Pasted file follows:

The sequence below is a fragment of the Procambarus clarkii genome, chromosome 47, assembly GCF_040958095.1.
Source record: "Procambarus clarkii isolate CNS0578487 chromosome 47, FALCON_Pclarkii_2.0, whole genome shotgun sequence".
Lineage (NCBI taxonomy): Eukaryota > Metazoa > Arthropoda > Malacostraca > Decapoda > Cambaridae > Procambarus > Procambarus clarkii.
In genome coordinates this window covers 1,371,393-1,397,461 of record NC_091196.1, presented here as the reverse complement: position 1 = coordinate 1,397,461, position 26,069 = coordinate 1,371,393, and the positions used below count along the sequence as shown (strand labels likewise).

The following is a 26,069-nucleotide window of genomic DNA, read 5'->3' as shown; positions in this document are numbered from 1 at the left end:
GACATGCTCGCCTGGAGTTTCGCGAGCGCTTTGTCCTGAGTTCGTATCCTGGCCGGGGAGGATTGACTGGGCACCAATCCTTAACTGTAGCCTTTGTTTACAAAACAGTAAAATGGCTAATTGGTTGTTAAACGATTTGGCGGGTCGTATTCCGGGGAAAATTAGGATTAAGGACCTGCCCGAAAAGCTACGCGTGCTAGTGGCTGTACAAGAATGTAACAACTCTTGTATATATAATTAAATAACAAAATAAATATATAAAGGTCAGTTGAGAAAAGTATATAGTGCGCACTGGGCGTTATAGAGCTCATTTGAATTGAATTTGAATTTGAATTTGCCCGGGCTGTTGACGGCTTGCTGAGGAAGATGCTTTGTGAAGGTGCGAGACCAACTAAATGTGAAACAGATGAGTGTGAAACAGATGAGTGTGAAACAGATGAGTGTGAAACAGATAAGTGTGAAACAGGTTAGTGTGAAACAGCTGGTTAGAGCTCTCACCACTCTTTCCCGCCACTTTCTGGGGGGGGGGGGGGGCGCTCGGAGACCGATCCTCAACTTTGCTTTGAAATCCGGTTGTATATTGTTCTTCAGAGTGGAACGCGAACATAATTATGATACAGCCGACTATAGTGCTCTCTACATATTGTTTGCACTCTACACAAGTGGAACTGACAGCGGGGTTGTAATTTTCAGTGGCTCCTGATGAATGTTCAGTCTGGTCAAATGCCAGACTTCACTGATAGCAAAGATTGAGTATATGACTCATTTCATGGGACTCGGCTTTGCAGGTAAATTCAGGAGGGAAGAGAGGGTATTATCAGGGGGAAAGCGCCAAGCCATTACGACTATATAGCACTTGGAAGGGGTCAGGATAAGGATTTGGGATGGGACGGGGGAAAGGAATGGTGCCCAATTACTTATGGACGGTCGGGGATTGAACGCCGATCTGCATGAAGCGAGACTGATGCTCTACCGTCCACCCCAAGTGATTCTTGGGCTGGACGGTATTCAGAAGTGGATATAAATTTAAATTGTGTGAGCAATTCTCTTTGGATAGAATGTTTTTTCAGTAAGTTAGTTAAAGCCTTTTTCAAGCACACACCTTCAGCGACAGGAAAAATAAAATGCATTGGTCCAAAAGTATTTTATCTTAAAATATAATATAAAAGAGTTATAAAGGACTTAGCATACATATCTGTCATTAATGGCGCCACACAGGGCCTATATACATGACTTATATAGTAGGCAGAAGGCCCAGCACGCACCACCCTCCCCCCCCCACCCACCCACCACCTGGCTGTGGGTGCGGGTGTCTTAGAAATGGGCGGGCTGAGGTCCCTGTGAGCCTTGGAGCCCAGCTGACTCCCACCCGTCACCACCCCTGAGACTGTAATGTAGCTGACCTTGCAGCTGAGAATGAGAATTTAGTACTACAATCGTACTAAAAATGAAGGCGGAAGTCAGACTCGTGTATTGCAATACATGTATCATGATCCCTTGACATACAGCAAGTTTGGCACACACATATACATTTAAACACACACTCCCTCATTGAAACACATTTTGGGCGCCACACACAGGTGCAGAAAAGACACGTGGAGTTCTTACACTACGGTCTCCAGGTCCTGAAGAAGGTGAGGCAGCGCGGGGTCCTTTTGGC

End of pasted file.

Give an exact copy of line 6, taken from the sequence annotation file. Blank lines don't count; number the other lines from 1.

GACATGCTCGCCTGGAGTTTCGCGAGCGCTTTGTCCTGAGTTCGTATCCTGGCCGGGGAGGATTGACTGGGCACCAATCCTTAACTGTAGCCTTTGTTTACAAAACAGTAAAATGGCTAATTGGTTGTTAAACGATTTGGCGGGTCGTATTCCGGGGAAAATTAGGATTAAGGACCTGCCCGAAAAGCTACGCGTGCTAGTGGCTGTACAAGAATGTAACAACTCTTGTATATATAATTAAATAACAAAATAAATATATAAAGGTCAGTTGAGAAAAGTATATAGTGCGCACTGGGCGTTATAGAGCTCATTTGAATTGAATTTGAATTTGAATTTGCCCGGGCTGTTGACGGCTTGCTGAGGAAGATGCTTTGTGAAGGTGCGAGACCAACTAAATGTGAAACAGATGAGTGTGAAACAGATGAGTGTGAAACAGATGAGTGTGAAACAGATAAGTGTGAAACAGGTTAGTGTGAAACAGCTGGTTAGAGCTCTCACCACTCTTTCCCGCCACTTTCTGGGGGGGGGGGGGGGCGCTCGGAGACCGATCCTCAACTTTGCTTTGAAATCCGGTTGTATATTGTTCTTCAGAGTGGAACGCGAACATAATTATGATACAGCCGACTATAGTGCTCTCTACATATTGTTTGCACTCTACACAAGTGGAACTGACAGCGGGGTTGTAATTTTCAGTGGCTCCTGATGAATGTTCAGTCTGGTCAAATGCCAGACTTCACTGATAGCAAAGATTGAGTATATGACTCATTTCATGGGACTCGGCTTTGCAGGTAAATTCAGGAGGGAAGAGAGGGTATTATCAGGGGGAAAGCGCCAAGCCATTACGACTATATAGCACTTGGAAGGGGTCAGGATAAGGATTTGGGATGGGACGGGGGAAAGGAATGGTGCCCAATTACTTATGGACGGTCGGGGATTGAACGCCGATCTGCATGAAGCGAGACTGATGCTCTACCGTCCACCCCAAGTGATTCTTGGGCTGGACGGTATTCAGAAGTGGATATAAATTTAAATTGTGTGAGCAATTCTCTTTGGATAGAATGTTTTTTCAGTAAGTTAGTTAAAGCCTTTTTCAAGCACACACCTTCAGCGACAGGAAAAATAAAATGCATTGGTCCAAAAGTATTTTATCTTAAAATATAATATAAAAGAGTTATAAAGGACTTAGCATACATATCTGTCATTAATGGCGCCACACAGGGCCTATATACATGACTTATATAGTAGGCAGAAGGCCCAGCACGCACCACCCTCCCCCCCCCACCCACCCACCACCTGGCTGTGGGTGCGGGTGTCTTAGAAATGGGCGGGCTGAGGTCCCTGTGAGCCTTGGAGCCCAGCTGACTCCCACCCGTCACCACCCCTGAGACTGTAATGTAGCTGACCTTGCAGCTGAGAATGAGAATTTAGTACTACAATCGTACTAAAAATGAAGGCGGAAGTCAGACTCGTGTATTGCAATACATGTATCATGATCCCTTGACATACAGCAAGTTTGGCACACACATATACATTTAAACACACACTCCCTCATTGAAACACATTTTGGGCGCCACACACAGGTGCAGAAAAGACACGTGGAGTTCTTACACTACGGTCTCCAGGTCCTGAAGAAGGTGAGGCAGCGCGGGGTCCTTTTGGC